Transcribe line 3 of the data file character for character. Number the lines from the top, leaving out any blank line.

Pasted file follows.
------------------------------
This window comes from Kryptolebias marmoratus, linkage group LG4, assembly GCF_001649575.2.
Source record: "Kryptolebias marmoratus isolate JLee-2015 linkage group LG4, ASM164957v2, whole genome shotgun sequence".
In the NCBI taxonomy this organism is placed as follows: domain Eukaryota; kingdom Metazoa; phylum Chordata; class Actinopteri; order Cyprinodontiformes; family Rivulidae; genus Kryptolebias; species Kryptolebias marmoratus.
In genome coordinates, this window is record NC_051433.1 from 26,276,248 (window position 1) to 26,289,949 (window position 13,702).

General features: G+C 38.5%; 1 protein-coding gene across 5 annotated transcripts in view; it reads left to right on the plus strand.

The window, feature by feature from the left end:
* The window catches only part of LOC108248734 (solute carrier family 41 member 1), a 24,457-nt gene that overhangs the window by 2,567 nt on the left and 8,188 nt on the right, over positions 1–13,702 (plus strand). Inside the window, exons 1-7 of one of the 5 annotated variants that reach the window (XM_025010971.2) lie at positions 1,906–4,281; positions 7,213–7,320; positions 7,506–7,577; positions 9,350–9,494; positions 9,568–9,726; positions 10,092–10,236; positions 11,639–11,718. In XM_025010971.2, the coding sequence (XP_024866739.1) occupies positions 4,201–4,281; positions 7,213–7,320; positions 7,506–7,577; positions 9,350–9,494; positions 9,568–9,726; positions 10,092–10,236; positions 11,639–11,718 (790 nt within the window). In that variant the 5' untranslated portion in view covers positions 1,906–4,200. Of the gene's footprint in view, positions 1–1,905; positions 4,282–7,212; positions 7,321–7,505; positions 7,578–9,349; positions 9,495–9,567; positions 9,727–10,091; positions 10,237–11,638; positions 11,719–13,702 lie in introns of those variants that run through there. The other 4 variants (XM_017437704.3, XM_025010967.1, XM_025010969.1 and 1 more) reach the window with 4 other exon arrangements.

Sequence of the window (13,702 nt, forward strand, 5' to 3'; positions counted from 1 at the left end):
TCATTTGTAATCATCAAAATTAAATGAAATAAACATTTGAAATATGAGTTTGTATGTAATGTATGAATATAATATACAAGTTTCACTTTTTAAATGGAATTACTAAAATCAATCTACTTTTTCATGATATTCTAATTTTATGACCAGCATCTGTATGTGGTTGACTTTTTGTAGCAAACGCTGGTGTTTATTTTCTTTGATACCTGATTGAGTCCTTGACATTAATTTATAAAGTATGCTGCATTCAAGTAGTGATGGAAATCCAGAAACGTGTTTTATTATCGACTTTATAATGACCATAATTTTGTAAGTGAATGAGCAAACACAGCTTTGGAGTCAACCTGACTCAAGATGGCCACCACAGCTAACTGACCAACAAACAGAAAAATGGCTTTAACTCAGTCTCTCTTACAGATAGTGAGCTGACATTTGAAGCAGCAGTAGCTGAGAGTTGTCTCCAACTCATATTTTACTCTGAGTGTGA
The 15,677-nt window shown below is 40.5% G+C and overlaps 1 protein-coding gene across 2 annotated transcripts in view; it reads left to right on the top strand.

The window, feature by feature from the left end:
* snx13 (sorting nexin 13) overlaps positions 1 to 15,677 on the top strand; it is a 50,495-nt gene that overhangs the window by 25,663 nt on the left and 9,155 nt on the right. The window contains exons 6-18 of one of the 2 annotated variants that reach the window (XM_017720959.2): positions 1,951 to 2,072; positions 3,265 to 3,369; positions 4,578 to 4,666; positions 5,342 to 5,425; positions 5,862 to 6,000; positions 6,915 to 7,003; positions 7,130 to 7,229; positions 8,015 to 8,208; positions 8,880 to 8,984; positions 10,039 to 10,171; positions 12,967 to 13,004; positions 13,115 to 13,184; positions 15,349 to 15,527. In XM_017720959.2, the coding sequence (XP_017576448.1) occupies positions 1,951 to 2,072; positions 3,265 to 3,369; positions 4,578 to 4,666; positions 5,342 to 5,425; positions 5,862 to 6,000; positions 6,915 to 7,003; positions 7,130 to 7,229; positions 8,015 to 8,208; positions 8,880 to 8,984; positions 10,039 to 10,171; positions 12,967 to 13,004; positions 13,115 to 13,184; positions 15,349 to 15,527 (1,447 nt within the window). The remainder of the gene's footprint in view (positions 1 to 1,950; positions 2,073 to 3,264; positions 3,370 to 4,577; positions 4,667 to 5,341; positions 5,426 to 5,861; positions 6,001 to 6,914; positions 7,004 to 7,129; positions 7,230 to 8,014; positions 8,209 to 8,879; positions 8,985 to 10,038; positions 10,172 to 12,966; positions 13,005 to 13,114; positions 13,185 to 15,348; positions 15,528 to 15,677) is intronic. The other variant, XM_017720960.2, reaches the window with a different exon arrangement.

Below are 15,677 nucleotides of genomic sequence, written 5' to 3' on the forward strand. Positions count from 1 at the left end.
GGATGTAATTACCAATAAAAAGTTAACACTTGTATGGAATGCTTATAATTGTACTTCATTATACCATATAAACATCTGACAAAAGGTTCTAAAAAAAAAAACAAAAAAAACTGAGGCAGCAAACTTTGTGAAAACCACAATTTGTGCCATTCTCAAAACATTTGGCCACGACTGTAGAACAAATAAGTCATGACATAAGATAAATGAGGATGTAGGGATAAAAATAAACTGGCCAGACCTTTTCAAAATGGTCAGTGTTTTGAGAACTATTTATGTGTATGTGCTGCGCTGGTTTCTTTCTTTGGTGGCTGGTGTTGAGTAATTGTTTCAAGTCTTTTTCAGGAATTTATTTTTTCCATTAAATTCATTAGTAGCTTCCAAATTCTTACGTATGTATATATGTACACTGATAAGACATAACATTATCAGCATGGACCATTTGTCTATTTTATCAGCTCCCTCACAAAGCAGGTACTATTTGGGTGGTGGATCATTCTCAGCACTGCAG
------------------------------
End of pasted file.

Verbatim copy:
In the NCBI taxonomy this organism is placed as follows: domain Eukaryota; kingdom Metazoa; phylum Chordata; class Actinopteri; order Cyprinodontiformes; family Rivulidae; genus Kryptolebias; species Kryptolebias marmoratus.